Many of the illustrations for the book came easily for me. After innumerable forays in the field and woods around the farm, I was very familiar with different types of wildlife. A degree in Forestry was helpful, as was work during college at a Union Camp Paper Company wildlife preserve, where we raised wild turkey and quail. That’s a South Carolina pine forest at the beginning of the book.
Then came Marijka’s magic, tying everything together in a thoughtful and handsome way. Dianne, Marijka, me…we’re a team! Think: 3-legged stool.
For me, the theme of the book is two-fold: one is the story of generational love and caring, with a simple brown bag as a totem of that love. Many things can get passed down from parent to child… a necklace, a painting, an heirloom of some sort. But that paper bag is something I remember as a link between my mom and me. It wasn’t some priceless object, but over time it became something of worth. It created an inside smile between the two of us.
The second theme, of course is recycling, using something over and over and over…or at least more than once. I don’t like to waste things. In my family growing up we would think twice before throwing something away. There wasn’t as much plastic to toss back then. Peanut butter came in a glass jar…so did jelly…not plastic like they do now. We’d wash out those glass jars and use them again for storing things or collecting things…they were useful. The Pepsi bottles were returned for a deposit. Newspapers were used for all kinds of things. Ice cream came in paper containers. So much more of what we consumed was biodegradable.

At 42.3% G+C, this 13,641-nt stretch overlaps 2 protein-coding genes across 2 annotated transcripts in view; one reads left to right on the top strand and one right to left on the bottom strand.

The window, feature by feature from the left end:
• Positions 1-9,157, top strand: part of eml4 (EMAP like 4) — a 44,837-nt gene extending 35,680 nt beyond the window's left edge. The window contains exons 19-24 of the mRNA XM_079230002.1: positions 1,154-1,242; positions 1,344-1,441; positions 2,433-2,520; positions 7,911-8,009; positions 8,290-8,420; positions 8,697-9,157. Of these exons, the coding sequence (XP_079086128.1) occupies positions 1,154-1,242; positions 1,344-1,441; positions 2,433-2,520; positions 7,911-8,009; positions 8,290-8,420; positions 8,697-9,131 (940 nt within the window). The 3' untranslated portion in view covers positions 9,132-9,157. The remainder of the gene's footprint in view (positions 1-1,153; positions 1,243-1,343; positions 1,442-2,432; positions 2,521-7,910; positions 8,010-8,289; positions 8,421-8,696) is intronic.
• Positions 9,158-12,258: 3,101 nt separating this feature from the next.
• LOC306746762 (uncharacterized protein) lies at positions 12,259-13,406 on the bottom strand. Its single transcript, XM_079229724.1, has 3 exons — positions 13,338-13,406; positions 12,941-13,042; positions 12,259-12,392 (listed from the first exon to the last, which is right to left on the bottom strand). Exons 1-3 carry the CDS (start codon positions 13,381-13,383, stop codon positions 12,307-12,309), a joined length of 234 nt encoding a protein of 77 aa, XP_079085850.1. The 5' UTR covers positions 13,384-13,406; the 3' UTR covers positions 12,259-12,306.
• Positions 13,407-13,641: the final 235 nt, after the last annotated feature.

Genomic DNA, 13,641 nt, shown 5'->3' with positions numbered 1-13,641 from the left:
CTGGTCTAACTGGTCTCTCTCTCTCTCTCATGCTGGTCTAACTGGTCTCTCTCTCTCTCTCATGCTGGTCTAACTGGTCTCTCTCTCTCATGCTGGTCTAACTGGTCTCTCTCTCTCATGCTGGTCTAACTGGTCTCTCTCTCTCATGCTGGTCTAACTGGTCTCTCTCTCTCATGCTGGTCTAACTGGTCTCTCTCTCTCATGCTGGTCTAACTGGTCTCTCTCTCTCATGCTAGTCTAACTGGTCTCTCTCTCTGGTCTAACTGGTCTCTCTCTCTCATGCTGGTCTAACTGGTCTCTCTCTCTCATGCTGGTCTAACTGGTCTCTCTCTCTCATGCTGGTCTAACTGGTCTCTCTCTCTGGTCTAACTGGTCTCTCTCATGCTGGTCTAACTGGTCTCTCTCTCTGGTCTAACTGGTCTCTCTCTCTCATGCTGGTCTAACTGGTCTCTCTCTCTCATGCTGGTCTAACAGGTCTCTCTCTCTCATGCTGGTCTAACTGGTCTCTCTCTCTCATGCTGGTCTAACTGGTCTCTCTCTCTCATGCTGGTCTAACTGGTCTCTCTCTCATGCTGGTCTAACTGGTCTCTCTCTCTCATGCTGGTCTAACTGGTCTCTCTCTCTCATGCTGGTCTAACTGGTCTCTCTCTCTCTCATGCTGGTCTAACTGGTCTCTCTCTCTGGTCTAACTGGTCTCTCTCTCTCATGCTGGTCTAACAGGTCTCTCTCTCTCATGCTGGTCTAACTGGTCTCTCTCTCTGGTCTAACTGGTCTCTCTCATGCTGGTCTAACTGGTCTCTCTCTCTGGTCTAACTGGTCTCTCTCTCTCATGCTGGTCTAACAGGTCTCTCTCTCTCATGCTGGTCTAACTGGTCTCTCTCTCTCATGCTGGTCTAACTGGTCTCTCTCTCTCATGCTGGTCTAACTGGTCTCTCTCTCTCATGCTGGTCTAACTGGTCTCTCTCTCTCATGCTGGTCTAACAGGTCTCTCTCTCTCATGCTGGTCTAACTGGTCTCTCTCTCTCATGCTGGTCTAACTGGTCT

Those of us who can actively recycle, compost, and buy thoughtfully have found that we have very little waste to leave at the curb or throw down the trash chute.
Henry Cole is the son of a Virginia dairy farmer. After having been a beloved elementary science teacher for many years he switched gears to become a children’s book author and illustrator. He lives in Florida.
- This giveaway is for a copy of One Little Bag: An Amazing Journey + a 20-minute Skype/Zoom call with Henry Cole. Many thanks to Scholastic for donating a copy for one reader.
- For a chance to win this copy of One Little Bag: An Amazing Journey + the call with Henry, please leave a comment about this post by Friday, May 22nd at 11:59 p.m. EDT. Stacey Shubitz will use a random number generator to pick the winner, whose name she will announce at the bottom of this post, by Tueday, May 26th. You must have a U.S. mailing address to enter the giveaway.
- Please be sure to leave a valid e-mail address when you post your comment, so Stacey can contact you to obtain your mailing address if you win. NOTE: There may be a shipping delay due to shipping-related issues caused by the novel coronavirus.
- If you are the winner of the book, Stacey will email you with the subject line of TWO WRITING TEACHERS – COLE. Please respond to her e-mail with your mailing address within five days of receipt. A new winner will be chosen if a response isn’t received within five days of the giveaway announcement.
Comments are now closed. Cathy Miller is the winner of this giveaway.